We have a signed agreement with Caribbean Produce (the largest food distributor on the island) to purchase 35,000 pounds per month of production, as well as Supermercados Econo (the largest grocery chain on the island) for 30,000 pounds of additional produce.
We are first-movers in a $3.5 Billion Net Import Trade Imbalance.
We have established a market reputation for the highest-quality, nutrient-rich leafy greens available in all of Puerto Rico. Because all competing fresh produce is imported, we have a built-in price advantage.
We are hyper-local and do not suffer the Jones Act so we have a competitive price advantage in addition to our quality advantage.
We also have a competitive Knowledge advantage and are being asked to build new Fusion Farms in other locations.
We are a Qualified Opportunity Zone Investment and a Qualified Small Business Stock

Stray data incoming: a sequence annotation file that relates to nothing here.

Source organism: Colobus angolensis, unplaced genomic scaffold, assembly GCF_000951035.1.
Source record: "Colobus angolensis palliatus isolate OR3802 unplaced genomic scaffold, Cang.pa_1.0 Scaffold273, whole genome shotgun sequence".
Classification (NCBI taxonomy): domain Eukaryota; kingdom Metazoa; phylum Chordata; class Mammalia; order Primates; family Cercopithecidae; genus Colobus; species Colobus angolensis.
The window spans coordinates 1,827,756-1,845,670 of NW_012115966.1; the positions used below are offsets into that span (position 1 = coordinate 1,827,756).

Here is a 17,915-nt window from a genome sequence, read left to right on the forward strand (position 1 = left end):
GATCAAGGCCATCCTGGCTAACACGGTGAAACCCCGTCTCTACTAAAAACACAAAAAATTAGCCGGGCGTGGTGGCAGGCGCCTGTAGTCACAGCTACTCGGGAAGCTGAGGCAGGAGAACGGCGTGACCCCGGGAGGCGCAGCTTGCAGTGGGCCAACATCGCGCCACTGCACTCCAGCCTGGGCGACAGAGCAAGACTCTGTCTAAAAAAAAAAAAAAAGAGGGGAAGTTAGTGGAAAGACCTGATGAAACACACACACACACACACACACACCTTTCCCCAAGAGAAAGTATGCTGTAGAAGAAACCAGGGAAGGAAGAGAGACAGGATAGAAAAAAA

We have completed our R&D. All investment dollars go to building production at scale, and not to intangibles.
Investment of $1.00 results in a stable EBITDA of $0.32, with cash flow starting 9 months after acquiring facilities.
Customers are waiting in line to take all our production the second we are able to reliably supply it.
Our Customer base is commercial: major retailers, major food service, etc.
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Our tagline is, "We Grow Food…We Sell Food…We Build Farms"
Ounce Of Hope Indoor Aquaponic Cannabis Farm & Dispensary
- Farm Video (click link)
- Location: Memphis TN
- History: System in operation since 2020
- Size of plant growing area: 7,000sqft
- Size of fish tanks: 4 tanks @ 2,500 gal/tank
- Website: ounceofhope.com
Our urban cannabis farm is smack dab in the middle of an industrial area in Memphis Tennessee.